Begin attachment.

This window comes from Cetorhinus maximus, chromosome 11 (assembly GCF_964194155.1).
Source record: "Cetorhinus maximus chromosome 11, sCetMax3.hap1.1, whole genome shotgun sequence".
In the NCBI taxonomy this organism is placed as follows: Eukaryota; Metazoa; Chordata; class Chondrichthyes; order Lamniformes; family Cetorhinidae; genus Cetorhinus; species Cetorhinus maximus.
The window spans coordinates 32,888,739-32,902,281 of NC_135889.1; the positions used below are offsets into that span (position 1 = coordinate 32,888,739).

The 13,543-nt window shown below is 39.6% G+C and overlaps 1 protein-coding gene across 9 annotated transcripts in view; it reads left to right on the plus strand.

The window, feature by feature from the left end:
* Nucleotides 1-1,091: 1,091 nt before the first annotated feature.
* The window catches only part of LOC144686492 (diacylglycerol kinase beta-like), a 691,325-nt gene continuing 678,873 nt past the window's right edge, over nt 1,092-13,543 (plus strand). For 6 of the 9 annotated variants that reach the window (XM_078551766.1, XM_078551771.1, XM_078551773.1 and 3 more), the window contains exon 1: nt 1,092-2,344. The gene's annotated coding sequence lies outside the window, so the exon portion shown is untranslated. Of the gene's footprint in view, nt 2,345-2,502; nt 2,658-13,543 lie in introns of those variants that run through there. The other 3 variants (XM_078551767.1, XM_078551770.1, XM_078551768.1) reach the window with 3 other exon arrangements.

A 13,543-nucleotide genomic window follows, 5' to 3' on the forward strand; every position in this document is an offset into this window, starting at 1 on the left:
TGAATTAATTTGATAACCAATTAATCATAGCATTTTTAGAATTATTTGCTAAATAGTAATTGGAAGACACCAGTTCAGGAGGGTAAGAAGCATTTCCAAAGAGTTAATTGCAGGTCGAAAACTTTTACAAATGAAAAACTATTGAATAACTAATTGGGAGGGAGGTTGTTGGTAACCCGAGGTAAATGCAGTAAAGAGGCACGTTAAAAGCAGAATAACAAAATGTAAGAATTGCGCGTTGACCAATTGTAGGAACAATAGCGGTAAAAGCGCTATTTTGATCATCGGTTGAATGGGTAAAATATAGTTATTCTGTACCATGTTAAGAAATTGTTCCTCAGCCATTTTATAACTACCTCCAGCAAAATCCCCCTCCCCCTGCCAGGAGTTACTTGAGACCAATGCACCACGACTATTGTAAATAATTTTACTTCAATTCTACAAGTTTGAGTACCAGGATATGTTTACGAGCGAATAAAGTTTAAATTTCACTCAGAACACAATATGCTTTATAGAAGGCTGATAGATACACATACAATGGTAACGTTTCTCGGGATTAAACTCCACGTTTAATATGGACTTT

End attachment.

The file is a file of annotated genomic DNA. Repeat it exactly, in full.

This window comes from Cetorhinus maximus, chromosome 11 (assembly GCF_964194155.1).
Source record: "Cetorhinus maximus chromosome 11, sCetMax3.hap1.1, whole genome shotgun sequence".
In the NCBI taxonomy this organism is placed as follows: Eukaryota; Metazoa; Chordata; class Chondrichthyes; order Lamniformes; family Cetorhinidae; genus Cetorhinus; species Cetorhinus maximus.
The window spans coordinates 32,888,739-32,902,281 of NC_135889.1; the positions used below are offsets into that span (position 1 = coordinate 32,888,739).

The 13,543-nt window shown below is 39.6% G+C and overlaps 1 protein-coding gene across 9 annotated transcripts in view; it reads left to right on the plus strand.

The window, feature by feature from the left end:
* Nucleotides 1-1,091: 1,091 nt before the first annotated feature.
* The window catches only part of LOC144686492 (diacylglycerol kinase beta-like), a 691,325-nt gene continuing 678,873 nt past the window's right edge, over nt 1,092-13,543 (plus strand). For 6 of the 9 annotated variants that reach the window (XM_078551766.1, XM_078551771.1, XM_078551773.1 and 3 more), the window contains exon 1: nt 1,092-2,344. The gene's annotated coding sequence lies outside the window, so the exon portion shown is untranslated. Of the gene's footprint in view, nt 2,345-2,502; nt 2,658-13,543 lie in introns of those variants that run through there. The other 3 variants (XM_078551767.1, XM_078551770.1, XM_078551768.1) reach the window with 3 other exon arrangements.

A 13,543-nucleotide genomic window follows, 5' to 3' on the forward strand; every position in this document is an offset into this window, starting at 1 on the left:
TGAATTAATTTGATAACCAATTAATCATAGCATTTTTAGAATTATTTGCTAAATAGTAATTGGAAGACACCAGTTCAGGAGGGTAAGAAGCATTTCCAAAGAGTTAATTGCAGGTCGAAAACTTTTACAAATGAAAAACTATTGAATAACTAATTGGGAGGGAGGTTGTTGGTAACCCGAGGTAAATGCAGTAAAGAGGCACGTTAAAAGCAGAATAACAAAATGTAAGAATTGCGCGTTGACCAATTGTAGGAACAATAGCGGTAAAAGCGCTATTTTGATCATCGGTTGAATGGGTAAAATATAGTTATTCTGTACCATGTTAAGAAATTGTTCCTCAGCCATTTTATAACTACCTCCAGCAAAATCCCCCTCCCCCTGCCAGGAGTTACTTGAGACCAATGCACCACGACTATTGTAAATAATTTTACTTCAATTCTACAAGTTTGAGTACCAGGATATGTTTACGAGCGAATAAAGTTTAAATTTCACTCAGAACACAATATGCTTTATAGAAGGCTGATAGATACACATACAATGGTAACGTTTCTCGGGATTAAACTCCACGTTTAATATGGACTTT